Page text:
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Thursday, December 21

Working with a Freelance Editor (Part One)

Editor Mollie Traver
Editor Mollie Traver
By Jana Oliver, @crazyauthorgirl

Part of the Indie Authors Series 


 I’m doing something different over the next two months: My guest is Mollie Traver, an intrepid Vermont native who now lives in California. Mollie is my freelance editor, however she and I first met when I was writing Young Adult fiction for St. Martin's Griffin (SMP) in New York.

For this month's post, we're doing a Q&A on what it's like to make that transition from a job at one of the Big Five to an editorial entrepreneur, along with some nuts and bolts about the editorial process. The January 2018 blog post will discuss indie author/freelance editor collaboration.

Welcome Mollie!

So let’s start with an obvious question. What made you decide to seek a job in publishing? How many years did you work at St. Martin's?


Looking back, it seems inevitable that I ended up in book publishing, but at the time, it felt a little more accidental. As I hunted around for ideas after graduating with a creative writing degree, I started getting images of sitting quietly amidst piles of books, hunched over a manuscript with pencil in hand, sipping from a magically refilling cup of steaming coffee (how I imagined a book editor’s life). So I began applying to all jobs that had something do with publishing.

I still laugh when I remember what my soon-to-be boss at St. Martin’s Press said in my interview: “Just so you know, this is not a job where you get to sit quietly and read all day—that part happens in the evening and over the weekends. During the day, you’ll be representing me in meetings, liaising with my authors, delivering and processing manuscripts. There’s a lot of running around, and you have to be bold. Does that sound like something you’d want to do?” I love her for saying that, because it was 100% true, and it prepared me for the incredibly hard work of the next four years.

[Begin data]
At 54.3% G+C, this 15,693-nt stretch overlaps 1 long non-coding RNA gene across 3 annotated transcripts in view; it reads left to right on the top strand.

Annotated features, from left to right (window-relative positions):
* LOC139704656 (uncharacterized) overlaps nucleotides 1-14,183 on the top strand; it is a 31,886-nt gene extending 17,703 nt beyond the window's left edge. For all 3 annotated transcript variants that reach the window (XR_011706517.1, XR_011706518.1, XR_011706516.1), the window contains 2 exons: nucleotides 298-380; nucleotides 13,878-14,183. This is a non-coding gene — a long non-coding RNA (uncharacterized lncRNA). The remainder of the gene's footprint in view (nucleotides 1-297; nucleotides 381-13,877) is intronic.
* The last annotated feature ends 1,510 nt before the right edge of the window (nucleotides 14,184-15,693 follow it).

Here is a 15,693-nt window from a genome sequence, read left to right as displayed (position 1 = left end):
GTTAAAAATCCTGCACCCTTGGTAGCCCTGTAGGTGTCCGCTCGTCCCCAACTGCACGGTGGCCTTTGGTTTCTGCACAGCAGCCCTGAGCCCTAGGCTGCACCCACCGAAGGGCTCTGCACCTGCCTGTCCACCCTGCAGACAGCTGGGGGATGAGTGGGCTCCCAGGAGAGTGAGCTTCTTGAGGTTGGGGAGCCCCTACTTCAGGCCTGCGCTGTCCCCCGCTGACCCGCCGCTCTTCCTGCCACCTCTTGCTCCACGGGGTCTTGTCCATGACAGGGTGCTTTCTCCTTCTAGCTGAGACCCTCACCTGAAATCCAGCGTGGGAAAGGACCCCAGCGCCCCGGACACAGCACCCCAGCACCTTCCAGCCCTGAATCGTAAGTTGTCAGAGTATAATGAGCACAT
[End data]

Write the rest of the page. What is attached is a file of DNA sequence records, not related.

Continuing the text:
Did your initial duties involve editing or was that something you eased into down the line?


I had the great fortune of coming in under one of St. Martin’s Press’s most eclectic, busy editors, who, out of sheer necessity, requires a lot of her assistants—which also means that we learn a lot right out of the gate. I started handling my own edits with her on day one, taking over or collaborating on some of her ongoing series, providing notes on everything from women’s fiction and diet books to literary fiction and commercial YA. The pace of our desk meant that there was little time to second-guess myself or dwell in uncertainty, which was both hugely scary and the best experience anyone could ask for.

I can only imagine at the pace you had to keep. What was your most favorite part of editing at a large publisher? The least favorite part?


I am a type-A details person, so I found the process of carefully shepherding a book from submission all the way to holding the beautiful finished copy in my hands enormously satisfying. Needless to say, I loved working with the content of a book until it was bookshelf-ready (the actual editing part), but I also liked some of those nitty-gritty production parts that a lot of people don’t: making copies of a manuscript for the production manager, proofreading jackets, writing cover copy . . .